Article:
If you make morning runs part of your routine, you'll probably notice a few changes—and they're mostly positive. Here are 10 things to expect when you become a morning runner.
You'll probably feel tired...at first.1 of 11
As your body adjusts to an earlier wake-up time and a new morning routine, we won't lie: Things are going to feel tough. The good news is this only lasts a few weeks until you get used to it. In the meantime, try going to bed earlier to make it easier on yourself and ensure you're getting a full night's rest.
You can also try laying out your running clothes the night before—or even sleeping in them—to gain a little extra shuteye.
Eventually, your energy will increase.2 of 11
Once you get past the initial hurdle of making your morning runs a habit, you won't want to start your day any other way. Some runners swear that a good sweat is even more invigorating than coffee.
You'll start eating bigger breakfasts (and lunches).3 of 11
Morning workouts really rev up the metabolism, so you'll likely see an increase in appetite. As you transition to a.m. runs, consider having a light bite before your run (like a slice of toast) and a more substantial breakfast after.
Eat a hearty lunch, and take it easy later in the day. A dinner that's too heavy can wreck havoc on your digestion and sleep, affecting the next morning's run.
You'll feel and be more productive.4 of 11
Rather than having your run remain on your to-do list all day, you'll be able to cross it off first thing. That sense of accomplishment is extremely motivating and will likely transition over to the rest of your day. Plus, an early run leaves less time for work and family scheduling conflicts, so you can have the best of both worlds—a great run logged and your evenings free.
You'll become BFF with your coffee maker.5 of 11
As refreshing as a morning run can be, you'll likely still want to indulge in your daily cup of caffeine. Whether it's a pre-run mug or a post-run treat, making coffee (or tea) a part of your routine can help make morning runs more enjoyable.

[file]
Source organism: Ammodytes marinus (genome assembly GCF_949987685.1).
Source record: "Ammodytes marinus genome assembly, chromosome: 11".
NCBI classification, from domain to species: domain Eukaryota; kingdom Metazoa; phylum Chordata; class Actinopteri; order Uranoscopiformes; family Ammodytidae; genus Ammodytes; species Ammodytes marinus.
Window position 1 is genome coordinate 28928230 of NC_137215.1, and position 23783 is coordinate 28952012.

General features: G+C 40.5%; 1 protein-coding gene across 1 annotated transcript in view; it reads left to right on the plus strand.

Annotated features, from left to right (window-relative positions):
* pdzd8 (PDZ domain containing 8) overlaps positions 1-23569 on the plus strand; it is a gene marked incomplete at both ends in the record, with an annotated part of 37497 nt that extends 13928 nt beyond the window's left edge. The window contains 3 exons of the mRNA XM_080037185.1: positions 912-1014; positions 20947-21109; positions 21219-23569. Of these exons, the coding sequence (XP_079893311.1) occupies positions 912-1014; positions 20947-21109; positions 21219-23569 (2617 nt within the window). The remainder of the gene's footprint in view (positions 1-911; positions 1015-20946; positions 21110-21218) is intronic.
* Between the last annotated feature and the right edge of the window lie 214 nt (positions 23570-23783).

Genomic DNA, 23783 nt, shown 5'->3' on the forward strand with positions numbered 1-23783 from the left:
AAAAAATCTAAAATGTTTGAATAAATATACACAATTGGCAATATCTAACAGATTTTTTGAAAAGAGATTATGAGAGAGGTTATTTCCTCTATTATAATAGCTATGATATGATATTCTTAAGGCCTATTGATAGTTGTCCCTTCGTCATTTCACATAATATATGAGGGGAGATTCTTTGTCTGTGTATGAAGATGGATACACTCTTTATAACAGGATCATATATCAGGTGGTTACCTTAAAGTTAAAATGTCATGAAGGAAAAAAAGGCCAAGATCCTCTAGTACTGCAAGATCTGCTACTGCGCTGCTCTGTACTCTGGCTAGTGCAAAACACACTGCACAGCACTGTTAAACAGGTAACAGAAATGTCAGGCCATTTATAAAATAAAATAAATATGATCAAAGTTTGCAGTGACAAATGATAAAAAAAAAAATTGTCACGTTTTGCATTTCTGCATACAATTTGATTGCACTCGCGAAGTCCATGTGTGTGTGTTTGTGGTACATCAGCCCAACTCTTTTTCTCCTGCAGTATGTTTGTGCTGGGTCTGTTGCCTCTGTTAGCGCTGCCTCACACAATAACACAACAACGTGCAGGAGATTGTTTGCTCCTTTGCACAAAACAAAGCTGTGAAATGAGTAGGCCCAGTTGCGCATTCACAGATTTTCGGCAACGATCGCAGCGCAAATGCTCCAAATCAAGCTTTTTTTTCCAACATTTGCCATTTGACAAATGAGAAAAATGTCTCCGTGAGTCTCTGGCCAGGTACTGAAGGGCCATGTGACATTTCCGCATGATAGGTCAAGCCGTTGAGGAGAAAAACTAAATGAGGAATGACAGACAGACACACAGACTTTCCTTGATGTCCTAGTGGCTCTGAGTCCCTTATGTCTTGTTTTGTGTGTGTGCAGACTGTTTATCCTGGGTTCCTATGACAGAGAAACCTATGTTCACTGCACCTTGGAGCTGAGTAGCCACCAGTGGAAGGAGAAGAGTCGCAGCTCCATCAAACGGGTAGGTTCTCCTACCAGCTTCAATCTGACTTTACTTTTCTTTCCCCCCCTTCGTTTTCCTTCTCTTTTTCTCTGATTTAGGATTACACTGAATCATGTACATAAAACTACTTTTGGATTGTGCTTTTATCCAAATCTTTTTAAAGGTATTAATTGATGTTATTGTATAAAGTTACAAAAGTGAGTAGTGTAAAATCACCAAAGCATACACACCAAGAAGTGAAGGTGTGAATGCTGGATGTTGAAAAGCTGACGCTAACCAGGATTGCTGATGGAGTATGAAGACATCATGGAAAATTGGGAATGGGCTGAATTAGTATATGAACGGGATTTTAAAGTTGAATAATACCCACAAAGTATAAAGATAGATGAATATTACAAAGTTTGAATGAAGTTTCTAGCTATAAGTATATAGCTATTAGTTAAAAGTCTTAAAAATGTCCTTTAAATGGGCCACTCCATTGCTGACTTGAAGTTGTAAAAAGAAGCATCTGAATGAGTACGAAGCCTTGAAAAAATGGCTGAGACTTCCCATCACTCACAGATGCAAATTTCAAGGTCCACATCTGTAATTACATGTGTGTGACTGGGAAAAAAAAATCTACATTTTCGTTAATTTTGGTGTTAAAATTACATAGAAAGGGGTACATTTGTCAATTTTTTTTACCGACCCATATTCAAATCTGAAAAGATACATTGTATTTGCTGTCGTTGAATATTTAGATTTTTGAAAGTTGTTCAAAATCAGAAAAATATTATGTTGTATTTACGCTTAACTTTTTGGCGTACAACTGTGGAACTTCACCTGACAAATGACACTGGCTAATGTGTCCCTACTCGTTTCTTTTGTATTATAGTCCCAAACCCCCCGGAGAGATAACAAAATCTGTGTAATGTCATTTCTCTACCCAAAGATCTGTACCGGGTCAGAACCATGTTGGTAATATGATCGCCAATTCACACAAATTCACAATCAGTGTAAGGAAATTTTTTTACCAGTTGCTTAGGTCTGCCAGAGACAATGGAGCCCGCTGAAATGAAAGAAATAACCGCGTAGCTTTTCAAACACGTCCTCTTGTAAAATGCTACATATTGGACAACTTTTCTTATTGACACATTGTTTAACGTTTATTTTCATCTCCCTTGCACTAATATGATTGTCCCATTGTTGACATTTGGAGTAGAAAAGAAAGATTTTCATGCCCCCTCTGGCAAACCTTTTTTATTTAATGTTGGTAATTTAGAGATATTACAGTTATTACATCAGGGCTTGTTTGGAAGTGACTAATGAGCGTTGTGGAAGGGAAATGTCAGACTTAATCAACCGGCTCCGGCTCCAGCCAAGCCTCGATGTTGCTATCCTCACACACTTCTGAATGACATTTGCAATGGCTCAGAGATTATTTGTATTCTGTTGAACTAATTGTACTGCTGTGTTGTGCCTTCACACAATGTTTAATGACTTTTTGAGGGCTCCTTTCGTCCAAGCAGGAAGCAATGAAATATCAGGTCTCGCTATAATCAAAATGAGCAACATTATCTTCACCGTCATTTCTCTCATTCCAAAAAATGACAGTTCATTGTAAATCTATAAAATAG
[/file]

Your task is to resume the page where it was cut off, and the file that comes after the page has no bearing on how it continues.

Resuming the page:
You might have to purchase a headlamp/reflective gear.6 of 11
Depending on the time of day and time of year that you hit the roads, it's likely going to be dark at some point during your run. Play it safe and invest in a quality headlamp and reflective gear, so cars can see you. And if conditions feel unsafe, there's always the treadmill.
You'll breathe easier.7 of 11
Temperatures are cooler, and pollution levels are usually lower in the mornings, especially if you live in an area with a lot of traffic. Get out and enjoy that fresh, early morning air. Your lungs will thank you.
You'll be inspired by the view.8 of 11
Assuming you can catch the sunrise at some point during your run, you'll notice there's something magical about the dawn hour. It's the start of a new day with endless possibilities, and you haven't missed a second of it.
And if you run with your phone, think of all the gorgeous sunrise photos just waiting to be snapped.
You might have to DVR your favorite evening TV shows.9 of 11
Now that you'll be waking up earlier, you'll be going to bed earlier, too. That means staying awake for your weekly Game of Thrones fix will be a lot tougher, so consider recording your favorite shows or watching them on demand so that you can hit the sheets at a decent time.
You'll sleep better.10 of 11
Once you're in a routine, your body will be trained to go to sleep and wake-up at regular times. And with a good sweat accomplished first thing in the morning, you'll likely feel tired and ready to sleep like a baby come nightfall.